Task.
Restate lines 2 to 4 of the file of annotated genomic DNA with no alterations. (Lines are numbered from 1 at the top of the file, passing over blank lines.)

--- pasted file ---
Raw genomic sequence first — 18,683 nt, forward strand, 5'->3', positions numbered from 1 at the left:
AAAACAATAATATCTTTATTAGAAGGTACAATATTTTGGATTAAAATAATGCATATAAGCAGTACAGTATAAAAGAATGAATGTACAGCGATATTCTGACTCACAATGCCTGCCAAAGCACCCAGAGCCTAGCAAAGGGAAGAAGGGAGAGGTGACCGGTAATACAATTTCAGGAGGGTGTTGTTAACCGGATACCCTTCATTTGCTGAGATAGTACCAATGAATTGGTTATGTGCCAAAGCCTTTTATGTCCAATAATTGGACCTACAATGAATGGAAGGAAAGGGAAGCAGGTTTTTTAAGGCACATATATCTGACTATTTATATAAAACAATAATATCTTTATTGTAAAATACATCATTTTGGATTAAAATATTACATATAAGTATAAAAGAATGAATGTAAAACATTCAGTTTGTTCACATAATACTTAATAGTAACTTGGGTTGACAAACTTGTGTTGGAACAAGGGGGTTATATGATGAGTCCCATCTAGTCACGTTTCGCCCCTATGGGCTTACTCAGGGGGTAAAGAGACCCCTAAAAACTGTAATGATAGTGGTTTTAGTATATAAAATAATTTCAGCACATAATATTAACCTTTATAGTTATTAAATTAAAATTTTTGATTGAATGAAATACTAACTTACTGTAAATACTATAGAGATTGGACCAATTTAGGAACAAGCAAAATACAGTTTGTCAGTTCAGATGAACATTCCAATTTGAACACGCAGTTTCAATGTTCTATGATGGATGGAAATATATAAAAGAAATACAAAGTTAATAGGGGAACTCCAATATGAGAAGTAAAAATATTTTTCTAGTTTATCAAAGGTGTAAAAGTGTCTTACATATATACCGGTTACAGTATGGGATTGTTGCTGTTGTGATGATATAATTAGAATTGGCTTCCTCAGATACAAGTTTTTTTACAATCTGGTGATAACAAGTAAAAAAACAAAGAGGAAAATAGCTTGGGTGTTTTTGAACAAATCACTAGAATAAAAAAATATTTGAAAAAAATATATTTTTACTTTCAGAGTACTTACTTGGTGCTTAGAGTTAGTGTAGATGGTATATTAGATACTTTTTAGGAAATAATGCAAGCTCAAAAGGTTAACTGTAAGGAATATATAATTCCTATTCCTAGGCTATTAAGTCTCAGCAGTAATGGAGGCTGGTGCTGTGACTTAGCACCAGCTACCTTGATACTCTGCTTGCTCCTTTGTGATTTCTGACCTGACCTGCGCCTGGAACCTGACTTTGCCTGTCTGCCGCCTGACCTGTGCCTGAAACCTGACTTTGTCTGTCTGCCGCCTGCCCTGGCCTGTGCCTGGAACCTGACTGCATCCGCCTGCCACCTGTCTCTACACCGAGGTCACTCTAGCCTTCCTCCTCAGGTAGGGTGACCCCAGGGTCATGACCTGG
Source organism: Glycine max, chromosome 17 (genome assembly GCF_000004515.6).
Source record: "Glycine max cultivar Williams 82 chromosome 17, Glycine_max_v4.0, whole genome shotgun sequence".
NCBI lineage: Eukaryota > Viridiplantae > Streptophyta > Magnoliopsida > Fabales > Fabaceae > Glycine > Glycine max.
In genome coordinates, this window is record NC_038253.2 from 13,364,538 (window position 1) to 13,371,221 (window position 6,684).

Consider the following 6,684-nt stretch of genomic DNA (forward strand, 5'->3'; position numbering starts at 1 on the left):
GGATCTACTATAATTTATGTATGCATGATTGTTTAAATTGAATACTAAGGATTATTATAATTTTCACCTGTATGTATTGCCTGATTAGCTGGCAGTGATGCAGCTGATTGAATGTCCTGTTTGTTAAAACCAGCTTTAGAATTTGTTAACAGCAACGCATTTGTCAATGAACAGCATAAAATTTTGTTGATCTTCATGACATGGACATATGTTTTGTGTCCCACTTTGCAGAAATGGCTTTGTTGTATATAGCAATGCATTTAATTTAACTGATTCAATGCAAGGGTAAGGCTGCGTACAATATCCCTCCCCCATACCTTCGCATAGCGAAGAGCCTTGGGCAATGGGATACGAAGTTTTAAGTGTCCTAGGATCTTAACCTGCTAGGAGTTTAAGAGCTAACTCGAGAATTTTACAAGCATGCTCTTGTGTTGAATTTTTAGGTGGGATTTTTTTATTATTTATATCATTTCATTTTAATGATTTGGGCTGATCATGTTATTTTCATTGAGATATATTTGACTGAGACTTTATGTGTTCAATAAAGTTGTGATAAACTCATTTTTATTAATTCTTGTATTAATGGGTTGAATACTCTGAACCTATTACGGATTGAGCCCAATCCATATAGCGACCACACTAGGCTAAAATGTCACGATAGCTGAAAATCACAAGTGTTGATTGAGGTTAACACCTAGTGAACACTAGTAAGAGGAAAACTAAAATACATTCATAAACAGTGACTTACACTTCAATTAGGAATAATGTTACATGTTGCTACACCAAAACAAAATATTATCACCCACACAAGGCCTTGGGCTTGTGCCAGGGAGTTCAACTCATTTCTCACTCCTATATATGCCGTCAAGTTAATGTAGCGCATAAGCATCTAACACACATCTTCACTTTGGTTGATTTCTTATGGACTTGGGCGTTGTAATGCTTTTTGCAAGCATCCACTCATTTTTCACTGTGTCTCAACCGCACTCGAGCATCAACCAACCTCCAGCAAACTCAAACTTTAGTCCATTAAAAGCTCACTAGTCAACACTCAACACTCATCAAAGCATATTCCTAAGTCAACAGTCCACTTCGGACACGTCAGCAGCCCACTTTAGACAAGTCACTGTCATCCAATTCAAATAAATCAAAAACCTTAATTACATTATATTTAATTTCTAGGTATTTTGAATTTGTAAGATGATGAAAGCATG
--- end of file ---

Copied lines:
AAAACAATAATATCTTTATTAGAAGGTACAATATTTTGGATTAAAATAATGCATATAAGCAGTACAGTATAAAAGAATGAATGTACAGCGATATTCTGACTCACAATGCCTGCCAAAGCACCCAGAGCCTAGCAAAGGGAAGAAGGGAGAGGTGACCGGTAATACAATTTCAGGAGGGTGTTGTTAACCGGATACCCTTCATTTGCTGAGATAGTACCAATGAATTGGTTATGTGCCAAAGCCTTTTATGTCCAATAATTGGACCTACAATGAATGGAAGGAAAGGGAAGCAGGTTTTTTAAGGCACATATATCTGACTATTTATATAAAACAATAATATCTTTATTGTAAAATACATCATTTTGGATTAAAATATTACATATAAGTATAAAAGAATGAATGTAAAACATTCAGTTTGTTCACATAATACTTAATAGTAACTTGGGTTGACAAACTTGTGTTGGAACAAGGGGGTTATATGATGAGTCCCATCTAGTCACGTTTCGCCCCTATGGGCTTACTCAGGGGGTAAAGAGACCCCTAAAAACTGTAATGATAGTGGTTTTAGTATATAAAATAATTTCAGCACATAATATTAACCTTTATAGTTATTAAATTAAAATTTTTGATTGAATGAAATACTAACTTACTGTAAATACTATAGAGATTGGACCAATTTAGGAACAAGCAAAATACAGTTTGTCAGTTCAGATGAACATTCCAATTTGAACACGCAGTTTCAATGTTCTATGATGGATGGAAATATATAAAAGAAATACAAAGTTAATAGGGGAACTCCAATATGAGAAGTAAAAATATTTTTCTAGTTTATCAAAGGTGTAAAAGTGTCTTACATATATACCGGTTACAGTATGGGATTGTTGCTGTTGTGATGATATAATTAGAATTGGCTTCCTCAGATACAAGTTTTTTTACAATCTGGTGATAACAAGTAAAAAAACAAAGAGGAAAATAGCTTGGGTGTTTTTGAACAAATCACTAGAATAAAAAAATATTTGAAAAAAATATATTTTTACTTTCAGAGTACTTACTTGGTGCTTAGAGTTAGTGTAGATGGTATATTAGATACTTTTTAGGAAATAATGCAAGCTCAAAAGGTTAACTGTAAGGAATATATAATTCCTATTCCTAGGCTATTAAGTCTCAGCAGTAATGGAGGCTGGTGCTGTGACTTAGCACCAGCTACCTTGATACTCTGCTTGCTCCTTTGTGATTTCTGACCTGACCTGCGCCTGGAACCTGACTTTGCCTGTCTGCCGCCTGACCTGTGCCTGAAACCTGACTTTGTCTGTCTGCCGCCTGCCCTGGCCTGTGCCTGGAACCTGACTGCATCCGCCTGCCACCTGTCTCTACACCGAGGTCACTCTAGCCTTCCTCCTCAGGTAGGGTGACCCCAGGGTCATGACCTGG
Source organism: Glycine max, chromosome 17 (genome assembly GCF_000004515.6).
Source record: "Glycine max cultivar Williams 82 chromosome 17, Glycine_max_v4.0, whole genome shotgun sequence".